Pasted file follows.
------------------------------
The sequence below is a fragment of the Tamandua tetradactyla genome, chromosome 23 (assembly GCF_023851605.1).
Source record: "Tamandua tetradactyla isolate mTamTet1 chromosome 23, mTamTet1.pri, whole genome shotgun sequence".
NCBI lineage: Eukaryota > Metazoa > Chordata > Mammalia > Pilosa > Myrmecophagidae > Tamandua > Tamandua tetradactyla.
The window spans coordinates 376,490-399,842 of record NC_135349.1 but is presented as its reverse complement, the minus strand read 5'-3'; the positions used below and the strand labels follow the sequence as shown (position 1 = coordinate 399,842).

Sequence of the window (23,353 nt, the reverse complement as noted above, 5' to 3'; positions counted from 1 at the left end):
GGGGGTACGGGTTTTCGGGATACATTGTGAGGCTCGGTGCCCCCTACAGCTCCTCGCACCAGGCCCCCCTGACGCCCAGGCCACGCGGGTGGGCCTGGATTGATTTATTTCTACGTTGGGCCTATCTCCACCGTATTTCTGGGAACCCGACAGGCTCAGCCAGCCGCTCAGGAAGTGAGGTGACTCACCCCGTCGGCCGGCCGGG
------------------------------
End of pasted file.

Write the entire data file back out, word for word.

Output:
The sequence below is a fragment of the Tamandua tetradactyla genome, chromosome 23 (assembly GCF_023851605.1).
Source record: "Tamandua tetradactyla isolate mTamTet1 chromosome 23, mTamTet1.pri, whole genome shotgun sequence".
NCBI lineage: Eukaryota > Metazoa > Chordata > Mammalia > Pilosa > Myrmecophagidae > Tamandua > Tamandua tetradactyla.
The window spans coordinates 376,490-399,842 of record NC_135349.1 but is presented as its reverse complement, the minus strand read 5'-3'; the positions used below and the strand labels follow the sequence as shown (position 1 = coordinate 399,842).

Sequence of the window (23,353 nt, the reverse complement as noted above, 5' to 3'; positions counted from 1 at the left end):
GGGGGTACGGGTTTTCGGGATACATTGTGAGGCTCGGTGCCCCCTACAGCTCCTCGCACCAGGCCCCCCTGACGCCCAGGCCACGCGGGTGGGCCTGGATTGATTTATTTCTACGTTGGGCCTATCTCCACCGTATTTCTGGGAACCCGACAGGCTCAGCCAGCCGCTCAGGAAGTGAGGTGACTCACCCCGTCGGCCGGCCGGG